‘It is a step up from Guardians in scope and ambition so we hope that UK audiences react accordingly. Guardians had a good life for such a small film. We want this to do more. It’s a different genre so it’s hard to say exactly how it will be received – but so far so good.’

Mark speaks passionately about the arts industry, and prides himself on representing North East creatives. ‘The North East is one of the most beautiful and eclectic places in the UK,’ he says. ‘I tried so hard to make a go of it here but at the time there was no outlet for what I needed to do. Now it seems that is changing. And I want to be part of it. My next project, Limpet, is set in Whitby and I hope it showcases that crazy, amazing place in the way it deserves because there is nowhere like it on Earth. 

‘My family (Teesside on my mum’s side, Durham on my dad’s) have been here for too many generations to track and it made me so sad to see places like Stockton, the place I spent the most time going to the cinema when I was a kid, become so deprived. It seems like there may be some light on that score and it is my hope that I can help in some small way to keep that light bright. I am currently talking to the Arc in Stockton about screening Dead on the Vine. We screened Guardians there and it was wonderful to come back home and show people that thing that may seem out of reach aren’t necessarily.’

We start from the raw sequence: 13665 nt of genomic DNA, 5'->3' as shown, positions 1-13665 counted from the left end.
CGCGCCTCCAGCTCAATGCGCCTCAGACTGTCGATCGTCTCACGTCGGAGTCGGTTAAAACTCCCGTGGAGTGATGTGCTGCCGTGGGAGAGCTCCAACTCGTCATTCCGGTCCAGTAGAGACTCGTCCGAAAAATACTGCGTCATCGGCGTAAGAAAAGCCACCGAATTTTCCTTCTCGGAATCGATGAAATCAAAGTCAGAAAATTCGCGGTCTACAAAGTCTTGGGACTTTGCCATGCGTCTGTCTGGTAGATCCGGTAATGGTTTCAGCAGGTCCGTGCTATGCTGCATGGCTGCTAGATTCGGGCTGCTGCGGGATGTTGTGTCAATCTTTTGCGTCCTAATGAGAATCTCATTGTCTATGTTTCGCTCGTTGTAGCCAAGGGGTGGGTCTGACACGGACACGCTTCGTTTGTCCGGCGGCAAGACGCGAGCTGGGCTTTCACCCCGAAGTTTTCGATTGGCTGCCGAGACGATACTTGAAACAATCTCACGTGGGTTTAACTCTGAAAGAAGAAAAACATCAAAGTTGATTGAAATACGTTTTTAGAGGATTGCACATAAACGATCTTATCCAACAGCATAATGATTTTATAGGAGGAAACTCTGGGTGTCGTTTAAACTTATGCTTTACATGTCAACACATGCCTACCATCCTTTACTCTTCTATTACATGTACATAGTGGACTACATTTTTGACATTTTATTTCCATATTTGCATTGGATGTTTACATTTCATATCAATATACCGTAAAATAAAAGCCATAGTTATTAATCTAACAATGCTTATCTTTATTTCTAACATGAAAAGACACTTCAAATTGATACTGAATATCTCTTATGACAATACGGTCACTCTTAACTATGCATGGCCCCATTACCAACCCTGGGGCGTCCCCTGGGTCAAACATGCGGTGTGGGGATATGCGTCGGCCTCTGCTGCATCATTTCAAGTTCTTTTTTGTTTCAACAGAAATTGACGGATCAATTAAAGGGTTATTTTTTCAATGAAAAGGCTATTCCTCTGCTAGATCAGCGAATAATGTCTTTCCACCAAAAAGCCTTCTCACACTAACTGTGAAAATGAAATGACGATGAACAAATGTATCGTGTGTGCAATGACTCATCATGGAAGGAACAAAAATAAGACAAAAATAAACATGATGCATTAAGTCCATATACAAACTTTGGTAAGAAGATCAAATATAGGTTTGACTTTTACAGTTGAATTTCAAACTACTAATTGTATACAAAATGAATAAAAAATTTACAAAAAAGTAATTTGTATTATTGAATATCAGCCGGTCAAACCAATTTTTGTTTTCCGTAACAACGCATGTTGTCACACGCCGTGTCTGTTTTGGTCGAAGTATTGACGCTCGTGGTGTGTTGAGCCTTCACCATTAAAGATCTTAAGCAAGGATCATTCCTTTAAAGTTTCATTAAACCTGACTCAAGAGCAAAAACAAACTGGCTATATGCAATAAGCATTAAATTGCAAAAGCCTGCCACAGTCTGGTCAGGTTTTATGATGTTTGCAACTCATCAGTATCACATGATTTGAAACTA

Favourite place to walk in the North East and Yorkshire.
The Moors. Osmotherley particularly. I spent so many Sundays with my family wandering and playing around there. Sheepwash, Roseberry Topping and Carlton Bank. I love it. And Whitby. There is nowhere on Earth like Whitby.

An item you couldn’t live without.
My laptop. I write every day and I’ve pretty much lost the ability to do it long hand.

A book, series or podcast you’d recommend. 
Podcasts that I love are Script Apart, SmartLess and All Killa No Filla. Books I recommend are The Wind Up Bird Chronicle by Haruki Murakami, The Bottoms by Joe R. Lansdale and Leviathan by Paul Auster. For series, Arrested Development, Northern Exposure and most recently Daisy Haggard’s Back To Life.

Advice you’d give your younger self.
More confidence, less drink.

Tell us about a hidden gem in the North East.
Strickland & Holt in Yarm. A shop/café that I have loved for my whole life. It has everything in it and has existed for generations. It is beautiful.

What’s next for you? 
I’m developing the project that Laura and I were working on before Covid. It is a horror/comedy called Limpet, set in Whitby. I’m predominantly a writer and I work with director Brad Watson, so we have several scripts doing to the rounds of companies. So hopefully one of those will find a good home.